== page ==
DANE, which stands for “DNS-based Authentication of Named Entities,” is a security protocol designed to enhance the security of the Domain Name System (DNS). The DNS is responsible for translating domain names (such as example.com) into IP addresses, enabling communication between computers over the internet.
Traditionally, the DNS system relies on Transport Layer Security (TLS) certificates to establish secure connections. However, the certificate authority (CA) system, which manages these certificates, has faced security vulnerabilities and instances of trust compromise.
DANE addresses these concerns by allowing domain name owners to directly associate their TLS certificates with their domain names in the DNS records. It leverages DNSSEC (DNS Security Extensions), which provides a secure framework for DNS operations, to store and verify TLS certificate information.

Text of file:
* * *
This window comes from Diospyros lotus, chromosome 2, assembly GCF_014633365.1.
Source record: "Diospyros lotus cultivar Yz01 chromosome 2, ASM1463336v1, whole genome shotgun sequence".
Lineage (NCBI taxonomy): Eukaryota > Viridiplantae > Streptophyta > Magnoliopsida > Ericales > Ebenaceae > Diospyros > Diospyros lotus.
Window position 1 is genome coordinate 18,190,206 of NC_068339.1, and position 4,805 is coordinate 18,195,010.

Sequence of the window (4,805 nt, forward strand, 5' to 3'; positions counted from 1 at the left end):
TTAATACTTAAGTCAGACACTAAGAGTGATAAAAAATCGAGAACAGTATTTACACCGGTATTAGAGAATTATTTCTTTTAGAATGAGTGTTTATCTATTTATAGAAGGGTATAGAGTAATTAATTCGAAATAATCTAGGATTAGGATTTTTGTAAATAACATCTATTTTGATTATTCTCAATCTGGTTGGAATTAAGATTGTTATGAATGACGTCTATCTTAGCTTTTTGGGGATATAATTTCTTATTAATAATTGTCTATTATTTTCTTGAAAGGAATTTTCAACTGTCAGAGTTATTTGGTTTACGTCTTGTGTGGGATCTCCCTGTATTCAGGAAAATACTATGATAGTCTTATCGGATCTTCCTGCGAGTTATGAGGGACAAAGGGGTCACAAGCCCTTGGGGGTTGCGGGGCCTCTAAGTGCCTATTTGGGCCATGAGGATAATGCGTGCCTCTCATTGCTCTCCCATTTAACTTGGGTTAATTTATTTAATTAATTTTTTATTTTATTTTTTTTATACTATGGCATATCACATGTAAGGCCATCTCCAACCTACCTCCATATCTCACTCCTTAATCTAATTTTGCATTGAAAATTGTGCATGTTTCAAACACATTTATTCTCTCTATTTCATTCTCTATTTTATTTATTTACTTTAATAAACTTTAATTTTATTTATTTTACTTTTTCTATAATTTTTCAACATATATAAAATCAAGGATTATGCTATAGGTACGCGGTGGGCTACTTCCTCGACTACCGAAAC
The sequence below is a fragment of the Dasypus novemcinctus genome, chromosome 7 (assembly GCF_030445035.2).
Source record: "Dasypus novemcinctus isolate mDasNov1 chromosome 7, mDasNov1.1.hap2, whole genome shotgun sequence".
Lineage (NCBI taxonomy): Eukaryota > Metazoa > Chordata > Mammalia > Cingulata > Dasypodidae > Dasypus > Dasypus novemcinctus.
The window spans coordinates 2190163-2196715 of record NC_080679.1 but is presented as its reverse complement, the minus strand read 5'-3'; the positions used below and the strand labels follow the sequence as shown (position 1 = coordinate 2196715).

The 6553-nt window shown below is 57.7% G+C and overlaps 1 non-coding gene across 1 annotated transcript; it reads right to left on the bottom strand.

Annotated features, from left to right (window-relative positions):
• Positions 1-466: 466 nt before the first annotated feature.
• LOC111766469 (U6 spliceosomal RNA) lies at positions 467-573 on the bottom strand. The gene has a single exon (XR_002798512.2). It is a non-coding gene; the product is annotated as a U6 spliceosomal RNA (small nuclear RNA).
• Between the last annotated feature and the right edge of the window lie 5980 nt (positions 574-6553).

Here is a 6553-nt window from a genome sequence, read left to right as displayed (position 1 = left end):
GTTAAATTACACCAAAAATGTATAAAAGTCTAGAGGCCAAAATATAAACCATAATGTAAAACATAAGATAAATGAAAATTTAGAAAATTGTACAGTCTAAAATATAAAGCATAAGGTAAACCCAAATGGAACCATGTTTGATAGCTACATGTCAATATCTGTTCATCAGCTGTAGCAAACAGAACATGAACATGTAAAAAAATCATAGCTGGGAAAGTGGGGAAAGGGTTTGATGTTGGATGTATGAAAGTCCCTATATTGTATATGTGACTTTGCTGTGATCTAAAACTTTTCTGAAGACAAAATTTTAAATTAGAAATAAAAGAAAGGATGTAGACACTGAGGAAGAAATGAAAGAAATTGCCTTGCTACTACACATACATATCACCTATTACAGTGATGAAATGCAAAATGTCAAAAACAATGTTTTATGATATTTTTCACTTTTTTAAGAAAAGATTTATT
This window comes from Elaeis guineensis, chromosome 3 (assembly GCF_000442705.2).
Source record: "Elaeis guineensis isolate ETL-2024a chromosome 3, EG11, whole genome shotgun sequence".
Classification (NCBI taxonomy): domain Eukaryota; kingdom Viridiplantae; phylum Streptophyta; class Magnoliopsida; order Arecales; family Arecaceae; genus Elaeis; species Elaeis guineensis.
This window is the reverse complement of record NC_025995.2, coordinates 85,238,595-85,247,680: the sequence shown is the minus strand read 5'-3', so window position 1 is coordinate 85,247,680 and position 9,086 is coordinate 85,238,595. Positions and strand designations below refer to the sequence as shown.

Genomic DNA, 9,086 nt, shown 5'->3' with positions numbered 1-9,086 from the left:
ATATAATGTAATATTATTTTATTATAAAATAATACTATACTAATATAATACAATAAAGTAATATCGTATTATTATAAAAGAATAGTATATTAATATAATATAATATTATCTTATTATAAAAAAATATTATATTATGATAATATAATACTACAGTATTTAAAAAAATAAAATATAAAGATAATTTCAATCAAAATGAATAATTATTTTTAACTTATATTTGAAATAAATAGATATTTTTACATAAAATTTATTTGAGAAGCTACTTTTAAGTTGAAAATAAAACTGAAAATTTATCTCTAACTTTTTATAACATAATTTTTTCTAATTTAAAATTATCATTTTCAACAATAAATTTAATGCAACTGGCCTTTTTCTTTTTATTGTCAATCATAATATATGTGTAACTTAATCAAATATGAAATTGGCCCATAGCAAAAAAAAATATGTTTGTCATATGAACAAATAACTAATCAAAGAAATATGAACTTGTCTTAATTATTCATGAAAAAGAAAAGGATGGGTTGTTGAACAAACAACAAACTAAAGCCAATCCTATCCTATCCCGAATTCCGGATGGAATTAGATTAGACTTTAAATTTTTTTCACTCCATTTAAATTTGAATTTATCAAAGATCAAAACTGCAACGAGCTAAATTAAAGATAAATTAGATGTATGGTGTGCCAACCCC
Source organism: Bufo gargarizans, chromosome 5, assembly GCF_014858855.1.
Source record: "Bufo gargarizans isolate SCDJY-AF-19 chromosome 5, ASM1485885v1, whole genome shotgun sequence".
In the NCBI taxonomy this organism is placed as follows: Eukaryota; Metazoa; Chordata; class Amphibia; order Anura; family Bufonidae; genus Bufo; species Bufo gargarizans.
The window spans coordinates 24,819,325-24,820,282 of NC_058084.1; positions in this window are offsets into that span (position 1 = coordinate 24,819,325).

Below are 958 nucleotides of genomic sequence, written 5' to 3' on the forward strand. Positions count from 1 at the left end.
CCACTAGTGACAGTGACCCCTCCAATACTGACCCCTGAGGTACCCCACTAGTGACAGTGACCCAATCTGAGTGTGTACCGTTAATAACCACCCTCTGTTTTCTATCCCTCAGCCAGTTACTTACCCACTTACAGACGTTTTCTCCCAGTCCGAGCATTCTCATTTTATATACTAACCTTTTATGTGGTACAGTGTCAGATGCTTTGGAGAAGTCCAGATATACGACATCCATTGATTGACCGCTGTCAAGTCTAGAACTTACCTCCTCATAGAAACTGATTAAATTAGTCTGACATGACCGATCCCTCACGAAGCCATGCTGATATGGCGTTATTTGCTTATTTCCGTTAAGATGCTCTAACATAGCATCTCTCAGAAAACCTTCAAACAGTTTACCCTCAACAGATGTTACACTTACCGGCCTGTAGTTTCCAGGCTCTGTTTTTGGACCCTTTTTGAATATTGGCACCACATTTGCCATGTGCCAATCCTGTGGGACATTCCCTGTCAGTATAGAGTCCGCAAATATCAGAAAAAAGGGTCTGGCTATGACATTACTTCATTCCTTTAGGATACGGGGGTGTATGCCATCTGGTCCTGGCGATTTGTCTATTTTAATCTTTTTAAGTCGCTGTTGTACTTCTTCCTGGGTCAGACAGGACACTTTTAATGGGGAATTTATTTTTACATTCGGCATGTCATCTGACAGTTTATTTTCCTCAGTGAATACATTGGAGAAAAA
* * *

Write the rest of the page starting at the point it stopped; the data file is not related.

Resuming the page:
By utilizing DANE, domain owners can assert control over the certificate authority hierarchy, enhancing the security and authenticity of their TLS certificates. It offers a more decentralized and trust-based approach to certificate validation, reducing the reliance on external CAs.
DANE is particularly valuable in mitigating risks associated with CA compromises, such as rogue certificates issued by unauthorized entities or man-in-the-middle attacks. However, it requires DNSSEC deployment and support from both the domain owner and the relying party (e.g., web browsers, email servers) to validate and enforce certificate authenticity through DNS records.
Overall, DANE provides an additional layer of security and control for TLS certificate validation within the DNS infrastructure.